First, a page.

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Recovery and Personal Development

The John Munroe mental health hospital near Stoke takes patients with all kinds of conditions from personality disorders, schizophrenia and dementia. Regardless of their conditions, we treat all of our patients with the view to recovering them and equipping them with the necessary skills, coping mechanisms and advice to thrive upon release.

Core Values of Recovery and Personal Development:

John Munroe Hospital Group provides Care packages that are based on individual holistic needs, identified by both the individual and their carers’ and family.

“Increasingly, services aim to go beyond traditional clinical care and help patients back into mainstream society, re-defining recovery to incorporate quality of life – a job, a decent place to live, friends and a social life” (Appleby 2007)

This concept highlights the importance of JMH Group reducing ‘social exclusion’ and increasing social inclusion as a mechanism, and preventative factor in maintaining mental health and overall wellbeing.

Recovery is the main focus of intervention and treatment for the JMH Group.

“This is a deeply personal, unique process of changing ones attitudes, values, feelings, goals, skills and roles. It is a way of living a satisfying, hopeful and contributing life, even with the limitations caused by illness”.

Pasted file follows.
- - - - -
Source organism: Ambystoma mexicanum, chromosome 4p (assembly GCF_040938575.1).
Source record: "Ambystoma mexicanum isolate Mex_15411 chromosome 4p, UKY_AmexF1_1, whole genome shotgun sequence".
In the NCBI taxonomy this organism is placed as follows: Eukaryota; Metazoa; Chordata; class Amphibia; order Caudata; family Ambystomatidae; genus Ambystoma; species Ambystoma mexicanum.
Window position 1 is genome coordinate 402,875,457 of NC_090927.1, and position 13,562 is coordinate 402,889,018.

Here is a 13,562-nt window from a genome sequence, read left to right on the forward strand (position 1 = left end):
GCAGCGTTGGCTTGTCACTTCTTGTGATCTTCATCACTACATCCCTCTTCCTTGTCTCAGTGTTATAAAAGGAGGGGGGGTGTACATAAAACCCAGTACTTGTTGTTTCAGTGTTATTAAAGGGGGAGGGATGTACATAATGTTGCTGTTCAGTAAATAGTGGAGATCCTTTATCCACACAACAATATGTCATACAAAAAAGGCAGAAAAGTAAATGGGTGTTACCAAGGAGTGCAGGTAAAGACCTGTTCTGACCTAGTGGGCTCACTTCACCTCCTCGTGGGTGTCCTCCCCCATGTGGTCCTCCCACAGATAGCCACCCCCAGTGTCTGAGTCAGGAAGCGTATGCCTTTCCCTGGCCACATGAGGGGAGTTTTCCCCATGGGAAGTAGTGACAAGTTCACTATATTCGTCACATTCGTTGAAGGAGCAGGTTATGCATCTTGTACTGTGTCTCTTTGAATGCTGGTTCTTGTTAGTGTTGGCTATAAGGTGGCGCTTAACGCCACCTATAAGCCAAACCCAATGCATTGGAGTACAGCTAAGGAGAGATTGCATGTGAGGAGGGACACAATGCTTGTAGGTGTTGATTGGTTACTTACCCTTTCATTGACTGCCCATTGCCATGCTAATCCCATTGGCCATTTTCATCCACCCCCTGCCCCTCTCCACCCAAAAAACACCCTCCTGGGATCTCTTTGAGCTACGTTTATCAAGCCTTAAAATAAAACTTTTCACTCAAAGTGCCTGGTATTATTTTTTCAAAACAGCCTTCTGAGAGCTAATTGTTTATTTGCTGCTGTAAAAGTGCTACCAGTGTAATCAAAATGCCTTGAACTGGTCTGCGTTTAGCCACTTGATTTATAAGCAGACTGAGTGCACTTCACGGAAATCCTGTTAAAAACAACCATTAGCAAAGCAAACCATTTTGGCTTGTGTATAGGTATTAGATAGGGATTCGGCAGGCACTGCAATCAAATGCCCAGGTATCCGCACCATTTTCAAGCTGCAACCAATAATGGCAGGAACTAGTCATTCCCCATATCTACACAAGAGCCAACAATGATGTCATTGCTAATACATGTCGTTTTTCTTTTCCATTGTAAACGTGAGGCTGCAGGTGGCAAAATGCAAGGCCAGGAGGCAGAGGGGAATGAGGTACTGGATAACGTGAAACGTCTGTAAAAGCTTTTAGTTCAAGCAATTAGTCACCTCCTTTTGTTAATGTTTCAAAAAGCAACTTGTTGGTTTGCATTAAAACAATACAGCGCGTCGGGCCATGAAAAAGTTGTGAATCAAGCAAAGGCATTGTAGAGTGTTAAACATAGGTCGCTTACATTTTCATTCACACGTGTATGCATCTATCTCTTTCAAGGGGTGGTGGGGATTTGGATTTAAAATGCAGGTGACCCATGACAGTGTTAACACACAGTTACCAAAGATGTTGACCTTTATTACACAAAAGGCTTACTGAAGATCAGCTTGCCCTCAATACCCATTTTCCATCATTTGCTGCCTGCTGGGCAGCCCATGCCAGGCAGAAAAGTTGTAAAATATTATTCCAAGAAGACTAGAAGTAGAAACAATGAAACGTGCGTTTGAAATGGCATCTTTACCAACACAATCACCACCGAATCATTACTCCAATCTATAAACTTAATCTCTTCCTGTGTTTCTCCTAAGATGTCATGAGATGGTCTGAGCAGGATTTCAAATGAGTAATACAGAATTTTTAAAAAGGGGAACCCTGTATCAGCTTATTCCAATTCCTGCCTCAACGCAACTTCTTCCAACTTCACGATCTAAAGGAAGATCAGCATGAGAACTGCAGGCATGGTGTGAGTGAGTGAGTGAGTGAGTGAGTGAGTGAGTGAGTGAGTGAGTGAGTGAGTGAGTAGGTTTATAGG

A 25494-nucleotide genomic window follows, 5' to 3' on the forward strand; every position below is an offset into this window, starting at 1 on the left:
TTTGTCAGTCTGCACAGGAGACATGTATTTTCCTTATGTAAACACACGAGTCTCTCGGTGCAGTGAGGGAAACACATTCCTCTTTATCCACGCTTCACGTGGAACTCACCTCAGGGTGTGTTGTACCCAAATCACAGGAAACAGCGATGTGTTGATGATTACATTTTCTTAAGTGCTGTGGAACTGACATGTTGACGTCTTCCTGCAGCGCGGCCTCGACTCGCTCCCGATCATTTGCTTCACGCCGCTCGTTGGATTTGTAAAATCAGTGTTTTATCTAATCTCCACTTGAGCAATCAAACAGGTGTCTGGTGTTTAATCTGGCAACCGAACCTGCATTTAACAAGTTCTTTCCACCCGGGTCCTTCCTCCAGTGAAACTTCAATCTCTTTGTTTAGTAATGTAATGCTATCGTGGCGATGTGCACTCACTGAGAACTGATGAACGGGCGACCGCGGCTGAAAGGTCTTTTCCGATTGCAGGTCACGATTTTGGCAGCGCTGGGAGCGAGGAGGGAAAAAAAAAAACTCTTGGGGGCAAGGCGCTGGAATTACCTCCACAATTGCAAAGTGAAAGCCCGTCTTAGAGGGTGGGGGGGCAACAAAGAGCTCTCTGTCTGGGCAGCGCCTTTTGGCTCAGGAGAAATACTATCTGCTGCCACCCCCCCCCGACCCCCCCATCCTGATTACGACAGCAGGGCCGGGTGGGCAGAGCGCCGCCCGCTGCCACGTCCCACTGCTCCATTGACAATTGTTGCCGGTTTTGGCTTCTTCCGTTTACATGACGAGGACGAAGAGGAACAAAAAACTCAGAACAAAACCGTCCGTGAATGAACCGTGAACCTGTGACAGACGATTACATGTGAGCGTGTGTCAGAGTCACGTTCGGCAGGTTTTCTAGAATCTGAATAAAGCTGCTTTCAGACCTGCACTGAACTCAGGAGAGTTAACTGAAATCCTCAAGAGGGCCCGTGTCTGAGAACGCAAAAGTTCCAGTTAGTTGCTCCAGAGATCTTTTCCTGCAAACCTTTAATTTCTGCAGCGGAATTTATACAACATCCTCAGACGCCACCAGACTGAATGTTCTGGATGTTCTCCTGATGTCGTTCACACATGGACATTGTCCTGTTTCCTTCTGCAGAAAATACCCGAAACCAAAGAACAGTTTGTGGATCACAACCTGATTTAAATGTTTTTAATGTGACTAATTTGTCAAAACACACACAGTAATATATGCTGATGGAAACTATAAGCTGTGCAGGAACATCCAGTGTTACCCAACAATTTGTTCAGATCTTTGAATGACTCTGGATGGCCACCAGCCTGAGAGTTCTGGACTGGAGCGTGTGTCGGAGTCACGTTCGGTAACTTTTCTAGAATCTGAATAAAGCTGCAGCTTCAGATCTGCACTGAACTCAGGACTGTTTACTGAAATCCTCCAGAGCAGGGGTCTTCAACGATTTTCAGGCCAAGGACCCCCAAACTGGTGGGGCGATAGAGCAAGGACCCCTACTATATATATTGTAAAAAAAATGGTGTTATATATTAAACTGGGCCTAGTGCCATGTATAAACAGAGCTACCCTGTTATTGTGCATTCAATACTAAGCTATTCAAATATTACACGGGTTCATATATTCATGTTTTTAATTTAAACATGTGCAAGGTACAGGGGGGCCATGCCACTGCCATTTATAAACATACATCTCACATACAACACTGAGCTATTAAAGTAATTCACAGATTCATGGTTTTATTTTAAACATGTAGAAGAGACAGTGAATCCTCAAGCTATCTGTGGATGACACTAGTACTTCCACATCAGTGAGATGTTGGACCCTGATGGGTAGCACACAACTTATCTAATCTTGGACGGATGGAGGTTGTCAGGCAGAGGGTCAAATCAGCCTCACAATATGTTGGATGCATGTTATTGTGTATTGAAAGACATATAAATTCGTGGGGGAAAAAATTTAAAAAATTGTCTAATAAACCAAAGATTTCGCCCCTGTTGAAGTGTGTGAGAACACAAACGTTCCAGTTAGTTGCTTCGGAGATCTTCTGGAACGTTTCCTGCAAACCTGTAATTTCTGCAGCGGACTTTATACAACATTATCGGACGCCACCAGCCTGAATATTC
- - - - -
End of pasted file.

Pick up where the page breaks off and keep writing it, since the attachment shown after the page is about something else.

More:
Components of the process of recovery:

HOPE: Key component of recovery. It is said to include not just optimism but a sustainable belief in oneself and a willingness to persevere through uncertainty and setbacks.

EMPOWERMENT AND INCLUSION: Important factors for a person to recover include having self control. This can mean developing the confidence for independent assertive decision making and help-seeking. Achieving social inclusion may require support and may require challenging stigma and prejudice.

COPING STRATEGIES: This is a key part of recovery as there may be many set-backs along the road to recovery. Developing coping and problem solving skills to manage individual traits and problem issues (which may or may not be seen as symptoms of mental disorder) may require a person becoming their own expert, in order to identify key stress points and possible crisis points, and to understand and develop personal ways of responding and coping.

MEANINGFUL LIFE: Developing a sense of meaning and overall purpose is important for sustaining the recovery process. This may involve recovering or developing a social or work role.